Adjunct Professor Brings ASL Lessons to CPM Students
If you catch the last few minutes of class with Joel Peerless, MD, you might be lucky enough to learn a bit of American Sign Language (ASL). Peerless, who serves CPM as Adjunct Faculty teaching Medicine to third year students, started adding ASL to the end of his lessons this year as an extracurricular, albeit beneficial activity for the future doctors. As for Peerless himself, ASL began as a retirement hobby just four years ago following more than 30 years in the medical field.
“My intention was to become a sign language interpreter as a retiree profession…however, once I got into the courses, I realized how difficult and lengthy a process it would be to become proficient in ASL,” he said, reflecting on his time at Cuyahoga Community College in 2018. “I stopped taking the classes but still tried to keep up with books and internet videos.”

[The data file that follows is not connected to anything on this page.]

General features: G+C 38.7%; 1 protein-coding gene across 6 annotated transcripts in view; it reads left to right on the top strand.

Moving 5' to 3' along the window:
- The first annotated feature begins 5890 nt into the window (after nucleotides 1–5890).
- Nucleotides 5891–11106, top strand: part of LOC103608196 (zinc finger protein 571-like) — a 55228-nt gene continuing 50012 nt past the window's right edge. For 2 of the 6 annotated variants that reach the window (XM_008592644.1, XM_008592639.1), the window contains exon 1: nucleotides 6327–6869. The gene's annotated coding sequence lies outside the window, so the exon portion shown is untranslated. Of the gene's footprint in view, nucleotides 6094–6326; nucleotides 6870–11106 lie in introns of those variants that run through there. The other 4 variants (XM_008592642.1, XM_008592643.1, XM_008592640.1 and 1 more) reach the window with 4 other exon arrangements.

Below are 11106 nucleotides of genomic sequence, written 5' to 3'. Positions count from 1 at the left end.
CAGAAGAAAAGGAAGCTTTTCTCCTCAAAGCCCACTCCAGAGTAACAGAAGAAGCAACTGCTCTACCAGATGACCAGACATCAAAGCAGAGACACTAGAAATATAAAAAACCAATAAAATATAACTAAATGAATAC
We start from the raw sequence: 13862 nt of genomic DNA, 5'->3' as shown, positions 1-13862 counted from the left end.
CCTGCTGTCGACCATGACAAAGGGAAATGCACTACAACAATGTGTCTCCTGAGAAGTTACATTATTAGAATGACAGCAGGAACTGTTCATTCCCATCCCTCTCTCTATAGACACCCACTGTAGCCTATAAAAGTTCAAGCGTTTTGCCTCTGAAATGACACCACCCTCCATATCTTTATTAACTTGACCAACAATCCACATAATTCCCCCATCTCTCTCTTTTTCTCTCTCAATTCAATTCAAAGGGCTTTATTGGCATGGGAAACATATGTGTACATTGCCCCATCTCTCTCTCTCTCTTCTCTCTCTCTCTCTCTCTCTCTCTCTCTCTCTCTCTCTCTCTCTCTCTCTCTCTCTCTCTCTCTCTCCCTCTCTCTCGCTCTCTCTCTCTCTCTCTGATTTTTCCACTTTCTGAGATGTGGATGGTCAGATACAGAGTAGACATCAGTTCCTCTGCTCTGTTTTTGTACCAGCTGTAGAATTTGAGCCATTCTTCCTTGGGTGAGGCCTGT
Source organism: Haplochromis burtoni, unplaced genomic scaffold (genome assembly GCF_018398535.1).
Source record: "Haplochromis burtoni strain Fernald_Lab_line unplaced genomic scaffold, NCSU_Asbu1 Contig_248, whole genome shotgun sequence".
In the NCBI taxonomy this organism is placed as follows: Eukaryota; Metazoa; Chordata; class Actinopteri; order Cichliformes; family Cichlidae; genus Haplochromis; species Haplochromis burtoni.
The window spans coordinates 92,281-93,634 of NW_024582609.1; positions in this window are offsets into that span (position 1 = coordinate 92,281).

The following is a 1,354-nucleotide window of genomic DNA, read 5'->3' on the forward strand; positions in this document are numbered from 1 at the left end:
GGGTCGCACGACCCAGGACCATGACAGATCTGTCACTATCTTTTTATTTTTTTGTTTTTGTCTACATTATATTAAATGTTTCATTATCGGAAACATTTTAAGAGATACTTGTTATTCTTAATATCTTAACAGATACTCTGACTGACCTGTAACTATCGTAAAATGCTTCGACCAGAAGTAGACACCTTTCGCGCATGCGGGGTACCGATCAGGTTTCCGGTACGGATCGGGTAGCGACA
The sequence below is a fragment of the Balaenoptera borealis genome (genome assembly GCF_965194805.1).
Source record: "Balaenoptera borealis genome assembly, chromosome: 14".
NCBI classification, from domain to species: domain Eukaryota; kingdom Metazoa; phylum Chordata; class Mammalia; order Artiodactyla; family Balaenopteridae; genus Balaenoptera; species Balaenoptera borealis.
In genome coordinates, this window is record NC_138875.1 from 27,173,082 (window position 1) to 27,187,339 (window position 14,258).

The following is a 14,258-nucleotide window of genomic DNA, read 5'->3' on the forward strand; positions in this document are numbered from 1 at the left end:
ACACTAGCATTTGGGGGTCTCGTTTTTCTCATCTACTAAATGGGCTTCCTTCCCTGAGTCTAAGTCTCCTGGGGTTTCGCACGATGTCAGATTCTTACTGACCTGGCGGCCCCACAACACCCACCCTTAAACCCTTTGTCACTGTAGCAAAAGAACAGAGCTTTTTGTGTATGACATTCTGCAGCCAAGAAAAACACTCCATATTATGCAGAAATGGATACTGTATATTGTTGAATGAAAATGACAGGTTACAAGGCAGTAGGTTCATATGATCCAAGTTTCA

Peerless brought his ASL experience to CPM to shake up class and introduce the practical skill to prepare students for an encounter with a deaf patient in the clinic or hospital.
“A mission of caring for patients includes those with communication challenges, and knowing some basic signs certainly ties into that,” he says.
Peerless began by introducing word building blocks like "no," "deaf," "help," "me," and "you," followed by integrated medical terms such as "sick," "doctor," "pain," and "medicine" to craft short phrases. At the end of most classes, he reviews previous lessons, and leaves the class with new signs to add into their ASL vocabulary.
“The students have responded positively, and one student actually had a deaf patient in clinic, and was able to use what she had learned,” he said.
Peerless says his favorite aspect of bringing ASL instruction to CPM is the students themselves. As the year progress, they present challenges and bring joy to his work while learning and growing in medicine and ASL .
“I don’t know how many signs the students will retain,” he said. “But knowing a few signs can instill extra trust in a deaf patient who must negotiate the hearing world in what can be a stressful environment.”
--Madalynne Stanic Fitzgerald